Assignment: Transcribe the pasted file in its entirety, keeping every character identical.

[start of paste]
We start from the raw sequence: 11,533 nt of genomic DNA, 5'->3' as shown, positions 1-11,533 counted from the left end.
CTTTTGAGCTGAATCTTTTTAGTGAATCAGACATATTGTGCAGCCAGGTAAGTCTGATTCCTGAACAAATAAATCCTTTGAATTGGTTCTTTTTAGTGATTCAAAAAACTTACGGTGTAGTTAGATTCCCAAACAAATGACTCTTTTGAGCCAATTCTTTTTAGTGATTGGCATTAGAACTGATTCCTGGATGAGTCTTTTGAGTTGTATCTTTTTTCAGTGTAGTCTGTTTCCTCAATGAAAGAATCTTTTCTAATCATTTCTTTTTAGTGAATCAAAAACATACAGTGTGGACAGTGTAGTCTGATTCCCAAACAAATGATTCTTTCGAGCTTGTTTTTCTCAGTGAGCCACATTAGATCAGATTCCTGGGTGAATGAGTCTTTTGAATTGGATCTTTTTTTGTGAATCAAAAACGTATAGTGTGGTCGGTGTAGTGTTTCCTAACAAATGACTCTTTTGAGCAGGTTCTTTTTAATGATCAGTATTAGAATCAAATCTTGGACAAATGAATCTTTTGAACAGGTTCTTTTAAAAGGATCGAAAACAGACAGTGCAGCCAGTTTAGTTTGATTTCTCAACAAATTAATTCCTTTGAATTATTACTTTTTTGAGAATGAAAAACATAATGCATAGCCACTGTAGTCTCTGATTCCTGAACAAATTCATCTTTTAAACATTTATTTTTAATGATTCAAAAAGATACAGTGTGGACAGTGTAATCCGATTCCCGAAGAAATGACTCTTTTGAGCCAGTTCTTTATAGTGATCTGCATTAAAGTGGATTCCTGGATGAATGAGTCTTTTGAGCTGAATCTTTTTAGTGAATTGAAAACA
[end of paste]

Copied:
We start from the raw sequence: 11,533 nt of genomic DNA, 5'->3' as shown, positions 1-11,533 counted from the left end.
CTTTTGAGCTGAATCTTTTTAGTGAATCAGACATATTGTGCAGCCAGGTAAGTCTGATTCCTGAACAAATAAATCCTTTGAATTGGTTCTTTTTAGTGATTCAAAAAACTTACGGTGTAGTTAGATTCCCAAACAAATGACTCTTTTGAGCCAATTCTTTTTAGTGATTGGCATTAGAACTGATTCCTGGATGAGTCTTTTGAGTTGTATCTTTTTTCAGTGTAGTCTGTTTCCTCAATGAAAGAATCTTTTCTAATCATTTCTTTTTAGTGAATCAAAAACATACAGTGTGGACAGTGTAGTCTGATTCCCAAACAAATGATTCTTTCGAGCTTGTTTTTCTCAGTGAGCCACATTAGATCAGATTCCTGGGTGAATGAGTCTTTTGAATTGGATCTTTTTTTGTGAATCAAAAACGTATAGTGTGGTCGGTGTAGTGTTTCCTAACAAATGACTCTTTTGAGCAGGTTCTTTTTAATGATCAGTATTAGAATCAAATCTTGGACAAATGAATCTTTTGAACAGGTTCTTTTAAAAGGATCGAAAACAGACAGTGCAGCCAGTTTAGTTTGATTTCTCAACAAATTAATTCCTTTGAATTATTACTTTTTTGAGAATGAAAAACATAATGCATAGCCACTGTAGTCTCTGATTCCTGAACAAATTCATCTTTTAAACATTTATTTTTAATGATTCAAAAAGATACAGTGTGGACAGTGTAATCCGATTCCCGAAGAAATGACTCTTTTGAGCCAGTTCTTTATAGTGATCTGCATTAAAGTGGATTCCTGGATGAATGAGTCTTTTGAGCTGAATCTTTTTAGTGAATTGAAAACA